Fashion History – The Effect of World Events on Design Trends in the 1930’s and 1940’s

The stock market crash of 1929 effected a lot more than bank accounts. The ensuing Great Depression threw the world into a period of change that showed up at the dinner table and at fashion shows. Where a few short years before, the Roaring 20’s was a time of wild exuberance, fashion trends of the 1930’s followed the economy toward a new austerity that ruled fashion designs for the next 20 years.

In the 1930’s, women’s dresses showed a more tailored look than they had in the 1920’s. Where once women wore loose, short dresses adorned with fanciful decoration, they now wore longer skirts and higher waists. Skirts and dresses cut on the bias hugged hips and flared slightly below the knees. The new line was diagonal, a way to add interest to the tailored, simplified silhouette.

The new frugal styles did not end with the decade, however. World War II ushered in a different kind of austerity in ladies’ clothing styles. Fabric was restricted by governmental decree. Wool and nylon were needed by the military as well as the metal used for zippers. Where the 1930’s frugal styles displayed a sleek elegance, the clothing of the 1940’s were utilitarian.

During the war years, women enlisted in the military. They took on jobs formerly performed the men who had gone to war. Work clothing had to be functional. Women began to wear trousers at factory jobs and for casual wear.

In order to save money at the beauty parlor, women let their hair grow long in the 1940’s. The long hair, curled at the ends for a touch of femininity could be caught up in a twist for safety in industrial settings.

Most women knew enlisted men and as the whole country, and the world, marched off to war, fashions followed suit. A military style emerged in women’s clothing. Even dresses took on a military look with padded shoulders and neat, short skirts.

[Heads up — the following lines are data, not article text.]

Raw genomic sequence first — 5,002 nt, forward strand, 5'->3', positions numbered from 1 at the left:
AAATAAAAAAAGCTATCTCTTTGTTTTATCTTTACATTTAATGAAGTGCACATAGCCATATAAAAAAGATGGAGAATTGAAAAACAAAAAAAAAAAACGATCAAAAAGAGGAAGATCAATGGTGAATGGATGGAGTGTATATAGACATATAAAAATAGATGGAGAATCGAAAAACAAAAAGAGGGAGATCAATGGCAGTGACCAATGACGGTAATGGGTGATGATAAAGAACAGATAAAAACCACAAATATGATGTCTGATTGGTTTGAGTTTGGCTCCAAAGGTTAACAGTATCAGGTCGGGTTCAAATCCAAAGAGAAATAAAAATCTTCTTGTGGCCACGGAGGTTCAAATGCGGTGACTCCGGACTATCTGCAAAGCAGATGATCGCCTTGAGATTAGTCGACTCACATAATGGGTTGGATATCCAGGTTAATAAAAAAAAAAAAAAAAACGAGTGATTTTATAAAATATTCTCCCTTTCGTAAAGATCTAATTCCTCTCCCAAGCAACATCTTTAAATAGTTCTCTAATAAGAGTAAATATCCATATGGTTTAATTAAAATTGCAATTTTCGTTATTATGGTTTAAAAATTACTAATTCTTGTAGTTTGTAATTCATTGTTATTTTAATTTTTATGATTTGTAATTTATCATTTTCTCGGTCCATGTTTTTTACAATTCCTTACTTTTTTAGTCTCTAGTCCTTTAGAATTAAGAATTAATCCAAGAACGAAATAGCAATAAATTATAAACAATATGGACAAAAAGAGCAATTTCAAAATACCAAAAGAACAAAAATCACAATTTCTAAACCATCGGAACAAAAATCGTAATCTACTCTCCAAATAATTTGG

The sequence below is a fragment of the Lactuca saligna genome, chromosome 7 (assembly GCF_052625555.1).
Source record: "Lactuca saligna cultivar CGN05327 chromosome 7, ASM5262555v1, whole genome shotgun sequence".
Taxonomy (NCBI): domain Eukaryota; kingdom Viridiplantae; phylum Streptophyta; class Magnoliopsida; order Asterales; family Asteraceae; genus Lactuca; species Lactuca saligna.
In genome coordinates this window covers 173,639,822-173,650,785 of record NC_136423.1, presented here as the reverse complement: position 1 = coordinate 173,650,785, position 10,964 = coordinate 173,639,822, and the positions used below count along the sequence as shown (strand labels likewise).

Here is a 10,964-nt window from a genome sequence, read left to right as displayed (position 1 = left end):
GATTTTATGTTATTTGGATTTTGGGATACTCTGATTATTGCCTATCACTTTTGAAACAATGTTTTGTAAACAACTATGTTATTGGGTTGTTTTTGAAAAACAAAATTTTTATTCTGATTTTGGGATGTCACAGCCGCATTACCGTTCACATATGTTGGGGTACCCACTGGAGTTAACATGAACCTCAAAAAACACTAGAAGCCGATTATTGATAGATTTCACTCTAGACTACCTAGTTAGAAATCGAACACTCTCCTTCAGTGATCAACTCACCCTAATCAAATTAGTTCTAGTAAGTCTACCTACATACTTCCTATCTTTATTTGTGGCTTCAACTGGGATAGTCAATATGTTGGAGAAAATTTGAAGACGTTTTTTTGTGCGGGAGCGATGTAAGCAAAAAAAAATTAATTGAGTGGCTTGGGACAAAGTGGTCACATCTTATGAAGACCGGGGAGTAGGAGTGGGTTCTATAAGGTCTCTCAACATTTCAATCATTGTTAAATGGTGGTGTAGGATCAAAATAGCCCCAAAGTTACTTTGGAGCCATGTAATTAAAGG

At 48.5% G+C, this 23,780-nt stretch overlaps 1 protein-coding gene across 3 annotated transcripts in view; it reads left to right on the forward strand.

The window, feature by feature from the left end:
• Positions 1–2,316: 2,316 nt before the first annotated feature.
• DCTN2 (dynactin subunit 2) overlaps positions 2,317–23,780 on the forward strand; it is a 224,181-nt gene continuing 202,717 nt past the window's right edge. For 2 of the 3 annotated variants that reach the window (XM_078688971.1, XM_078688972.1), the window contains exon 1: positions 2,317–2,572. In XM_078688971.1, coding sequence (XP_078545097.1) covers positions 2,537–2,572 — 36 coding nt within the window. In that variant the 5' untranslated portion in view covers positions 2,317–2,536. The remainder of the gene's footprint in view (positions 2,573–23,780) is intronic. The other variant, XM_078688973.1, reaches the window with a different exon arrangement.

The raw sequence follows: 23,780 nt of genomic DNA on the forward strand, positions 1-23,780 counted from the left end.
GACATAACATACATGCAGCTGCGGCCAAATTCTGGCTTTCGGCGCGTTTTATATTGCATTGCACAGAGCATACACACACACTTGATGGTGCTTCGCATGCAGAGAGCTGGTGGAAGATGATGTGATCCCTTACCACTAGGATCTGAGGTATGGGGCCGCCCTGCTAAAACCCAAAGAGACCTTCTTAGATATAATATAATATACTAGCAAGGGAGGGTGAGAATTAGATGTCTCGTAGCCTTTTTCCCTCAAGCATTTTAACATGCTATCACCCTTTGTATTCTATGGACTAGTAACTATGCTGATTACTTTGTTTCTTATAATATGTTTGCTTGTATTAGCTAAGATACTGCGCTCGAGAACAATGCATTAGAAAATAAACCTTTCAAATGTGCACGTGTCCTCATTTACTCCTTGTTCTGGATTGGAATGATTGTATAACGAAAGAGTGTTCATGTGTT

Recycling became necessary for the war effort. Women remade old blankets into jackets and learned to ‘make do’ with the new ‘war wise’ fashions.

Even when World War II ended, supplies were limited and fabric was expensive. When Christina Dior introduced his New Look in 1947, women were shocked at the extravagant use of fabric. The New Look introduced a new silhouette, an hour glass figure with longer hemlines, wide skirts and large, wide brimmed hats.

But, after 20 years of austere clothing design trends, the New look caught on and influenced ladies’ fashions for the next decade.

A Tour of Eyeglass Fashion History

We have all heard the saying, “The suit makes the man.” But, what about the eyewear? With styles changing as quickly as the weather one can be hard pressed to find just the right style. As you will quickly see, in the end the only thing that matters is what you like. But if you want a quick lesson in how it can effect the way others perceive you… take a look at some famous faces that set eyewear trends yesterday and today.

You have come a long way, baby! Or have we? We often tend to think that we have stumbled upon the latest greatest thing when it comes to fashion trends, including eyewear. But if we take a walk back through history just a few years we may find our choices today pale in comparison.